As usual head on to sensor-setup and look for device “RCT” with sensor “Altitude” and “Temperature”, sensor defaults to BMP280 with EU-units (Left picture below):
Then you have new sensors you can use as any other sensor:
Whole Jetibox-menu looks like this:
If you want to use Jetibox (transmitters or hardware-box) or you want to change between EU and US units open the Jetibox:
Press right to go to altitude and vario-display:
Press right to go to temperature and pressure display:
Press right to go to altitude reset. This is needed sometimes since some of you keep their models powered for longer periods and air-pressure will change during the day.
After pressing down you will get back to altitude-screen.
That was the “daily usage”. Going further to right in menu are the settings.
Jeti VarioMeter stores settings in it’s EEPROM-memory. On first start after programming firmware sensor checks if there are any settings stored and if not it stores default settings to memory and blinks five times.
- Sensor module is detected automatically
- Vario Filters and Deadxone set automatically per sensor module-type
Setting up the Jeti VarioMeter
In Jetibox go past the Altitude reset-screen. First is the filters for vario. Filter X is at 0.88 as default and Filter Y is at 0.15. Adjusting these you can change the behavior of Vario. For example changing Filter X closer to 0.99 will make more stable value but also slower reaction. During first tests Deadzone is recommended to put as zero. You can play with the values and adjust them to your liking.
First is Filter X, pressing Up or Down changes the value by 0.01, pressing Up and Down at the same time add 0.10 and pressing Left and Right at the same time resets value to 0.01. Valid value-range is 0.01 to 0.99. Pressing right takes you to next screen.
Next up is the same for Filter Y, usage is the same as above. Pressing right takes you to next screen.
Next is the Deadzone, valid range is 0 to 100. During setup-flights this is recommended to be at 0, default value is 3, change the value with Up and Down buttons and press right to continue.
Next up is the screen-confirmation of detected sensor-module, you should see your sensor-type here. If firmware does not recognize your module check wiring first.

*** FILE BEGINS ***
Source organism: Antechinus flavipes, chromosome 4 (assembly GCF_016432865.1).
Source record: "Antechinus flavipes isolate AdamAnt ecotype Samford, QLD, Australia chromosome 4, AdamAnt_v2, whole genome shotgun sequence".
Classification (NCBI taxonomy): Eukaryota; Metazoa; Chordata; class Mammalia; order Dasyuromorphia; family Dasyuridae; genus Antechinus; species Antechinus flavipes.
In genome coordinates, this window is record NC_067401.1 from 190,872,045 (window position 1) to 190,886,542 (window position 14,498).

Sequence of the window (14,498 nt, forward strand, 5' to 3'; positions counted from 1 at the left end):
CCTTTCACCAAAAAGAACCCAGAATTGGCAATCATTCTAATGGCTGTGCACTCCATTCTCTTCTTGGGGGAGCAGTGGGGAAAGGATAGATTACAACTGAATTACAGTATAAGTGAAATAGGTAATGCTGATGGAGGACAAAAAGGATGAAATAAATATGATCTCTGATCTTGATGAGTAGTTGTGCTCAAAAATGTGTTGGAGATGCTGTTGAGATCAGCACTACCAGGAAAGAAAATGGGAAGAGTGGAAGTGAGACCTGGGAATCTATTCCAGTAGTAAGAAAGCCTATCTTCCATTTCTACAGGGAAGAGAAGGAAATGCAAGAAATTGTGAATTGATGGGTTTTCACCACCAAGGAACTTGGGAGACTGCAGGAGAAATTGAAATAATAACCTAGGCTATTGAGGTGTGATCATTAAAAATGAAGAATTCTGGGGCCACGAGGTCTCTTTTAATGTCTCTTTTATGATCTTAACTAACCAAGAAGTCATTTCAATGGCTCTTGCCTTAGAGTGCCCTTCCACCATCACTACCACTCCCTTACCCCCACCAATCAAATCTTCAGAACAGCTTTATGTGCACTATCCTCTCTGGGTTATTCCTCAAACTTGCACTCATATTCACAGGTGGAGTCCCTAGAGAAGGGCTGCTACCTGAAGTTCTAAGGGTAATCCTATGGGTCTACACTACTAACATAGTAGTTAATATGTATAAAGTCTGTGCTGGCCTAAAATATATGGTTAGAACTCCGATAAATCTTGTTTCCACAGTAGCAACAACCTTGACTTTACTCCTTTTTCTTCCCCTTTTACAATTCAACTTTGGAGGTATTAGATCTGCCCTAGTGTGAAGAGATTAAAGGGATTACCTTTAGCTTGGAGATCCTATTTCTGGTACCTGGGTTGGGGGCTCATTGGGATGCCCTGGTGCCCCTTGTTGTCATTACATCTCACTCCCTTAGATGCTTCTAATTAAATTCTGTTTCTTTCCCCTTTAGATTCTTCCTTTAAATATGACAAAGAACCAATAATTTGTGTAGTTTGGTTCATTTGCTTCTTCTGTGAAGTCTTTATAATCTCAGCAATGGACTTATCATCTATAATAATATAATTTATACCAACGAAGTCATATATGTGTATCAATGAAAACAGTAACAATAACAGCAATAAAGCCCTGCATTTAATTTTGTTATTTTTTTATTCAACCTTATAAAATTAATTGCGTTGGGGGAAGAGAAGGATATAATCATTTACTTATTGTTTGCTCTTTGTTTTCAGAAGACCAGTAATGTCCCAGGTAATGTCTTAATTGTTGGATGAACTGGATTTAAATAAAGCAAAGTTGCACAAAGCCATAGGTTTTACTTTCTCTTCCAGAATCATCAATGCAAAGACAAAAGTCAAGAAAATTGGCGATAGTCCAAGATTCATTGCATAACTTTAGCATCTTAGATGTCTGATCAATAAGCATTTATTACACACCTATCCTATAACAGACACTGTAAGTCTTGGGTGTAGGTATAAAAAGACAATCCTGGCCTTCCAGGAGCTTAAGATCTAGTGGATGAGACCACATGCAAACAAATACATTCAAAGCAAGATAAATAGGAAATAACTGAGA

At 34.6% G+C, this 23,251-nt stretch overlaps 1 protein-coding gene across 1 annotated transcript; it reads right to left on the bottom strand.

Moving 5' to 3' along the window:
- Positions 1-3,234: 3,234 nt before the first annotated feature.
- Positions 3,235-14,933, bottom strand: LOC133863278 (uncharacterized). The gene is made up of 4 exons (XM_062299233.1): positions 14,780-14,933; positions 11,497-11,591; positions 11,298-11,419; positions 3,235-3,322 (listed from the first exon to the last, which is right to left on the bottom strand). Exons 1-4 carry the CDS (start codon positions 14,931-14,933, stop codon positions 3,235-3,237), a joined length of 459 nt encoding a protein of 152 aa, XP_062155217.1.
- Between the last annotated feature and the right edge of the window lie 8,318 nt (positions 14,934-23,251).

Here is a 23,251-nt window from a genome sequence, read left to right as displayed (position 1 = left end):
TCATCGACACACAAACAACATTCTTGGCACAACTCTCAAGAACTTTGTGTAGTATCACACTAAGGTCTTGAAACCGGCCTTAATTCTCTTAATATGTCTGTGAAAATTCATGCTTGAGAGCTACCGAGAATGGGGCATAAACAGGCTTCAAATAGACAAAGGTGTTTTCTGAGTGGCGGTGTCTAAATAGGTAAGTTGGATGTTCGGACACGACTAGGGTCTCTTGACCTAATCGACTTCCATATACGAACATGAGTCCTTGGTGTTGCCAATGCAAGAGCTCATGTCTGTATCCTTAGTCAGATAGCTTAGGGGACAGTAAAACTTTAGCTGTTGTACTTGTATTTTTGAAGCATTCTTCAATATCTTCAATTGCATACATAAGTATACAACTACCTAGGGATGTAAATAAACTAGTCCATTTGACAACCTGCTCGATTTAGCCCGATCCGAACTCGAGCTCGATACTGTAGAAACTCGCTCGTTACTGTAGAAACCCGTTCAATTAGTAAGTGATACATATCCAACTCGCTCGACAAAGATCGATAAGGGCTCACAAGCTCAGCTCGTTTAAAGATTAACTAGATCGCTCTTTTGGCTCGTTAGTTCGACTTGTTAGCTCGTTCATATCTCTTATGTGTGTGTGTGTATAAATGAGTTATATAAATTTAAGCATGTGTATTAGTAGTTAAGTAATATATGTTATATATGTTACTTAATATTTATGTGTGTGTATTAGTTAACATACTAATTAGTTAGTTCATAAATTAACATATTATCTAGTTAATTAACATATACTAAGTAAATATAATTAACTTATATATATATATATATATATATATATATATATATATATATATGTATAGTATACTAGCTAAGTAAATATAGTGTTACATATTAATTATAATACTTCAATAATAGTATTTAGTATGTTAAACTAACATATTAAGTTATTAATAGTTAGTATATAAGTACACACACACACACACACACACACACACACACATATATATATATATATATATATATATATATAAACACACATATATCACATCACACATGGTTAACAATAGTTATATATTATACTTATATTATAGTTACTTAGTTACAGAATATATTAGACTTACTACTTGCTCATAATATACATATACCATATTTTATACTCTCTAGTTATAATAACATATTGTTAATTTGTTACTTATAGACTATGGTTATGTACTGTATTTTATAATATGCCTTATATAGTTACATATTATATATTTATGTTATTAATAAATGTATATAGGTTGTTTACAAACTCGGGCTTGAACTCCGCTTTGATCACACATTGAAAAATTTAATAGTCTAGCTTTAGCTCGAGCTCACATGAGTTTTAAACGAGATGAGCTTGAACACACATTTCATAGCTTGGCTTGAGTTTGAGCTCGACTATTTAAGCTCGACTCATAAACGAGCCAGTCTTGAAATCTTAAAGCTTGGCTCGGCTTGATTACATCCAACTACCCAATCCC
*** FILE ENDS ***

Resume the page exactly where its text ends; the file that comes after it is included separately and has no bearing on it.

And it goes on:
To change units between EU and US press right when in sensor-type screen. Change the units by pressing down:
After this press right to enable or disable the additional sensor-value “Raw Vario”. This can be very useful if you want to tinker with Vario’s filter-values. Default value is off
Next up is saving the settings. After pressing Down sensor is restarted automatically. Remember to search your sensors in transmitter if you changed Raw Vario-settings or units.
Last option is to reset sensor to default values. If you choose to do this sensor is restarted automatically with defautl settings.
Version 1.2 has a great improvement on performance. This is most recognizable on Vario where speed and accuracy is remarkably better!
One reader made a comparison between RCT Jeti VarioMeter version 1.0 and Jeti MVario, results are quite nice as can be seen here:
Big thanks goes to scimart for testing!
- 1.0 Initial release
- 1.1 Altitudes redefined and library error corrected
- 1.2 Added possibility to use more sensors, Vario-calculation reworked totally. Thanks to nightflyer88 for Vario-filter!
- 1.3 Added initial reset-function and filter-settings for user, corrected BMP085/BMP180 altitude-bug, small adjustment to serial speed due receiver-compatibility
- 1.4 Added experimental support for MS5611 and LPS311, reworked Jetibox-menus for better user-experience, fixed a Jetibox bug with 15/16 characters.
- 1.5 Added automatic detection on correct I2C-address for BMP280 and BME280.
Always make sure everything works as it should. Do not use faulty devices. neither RC-Thoughts and/or me are in any way liable or responsible for anything you do with your equipment or to others with equipment used as described here. You should never use LUA-apps for operation-critical functions.
If you find something that is not working or is behaving strangely please let me know. I’m a car-mechanic by training, not a programmer-geek :)
Most important thing
Is to have fun building, this will not bankrupt you in any way :)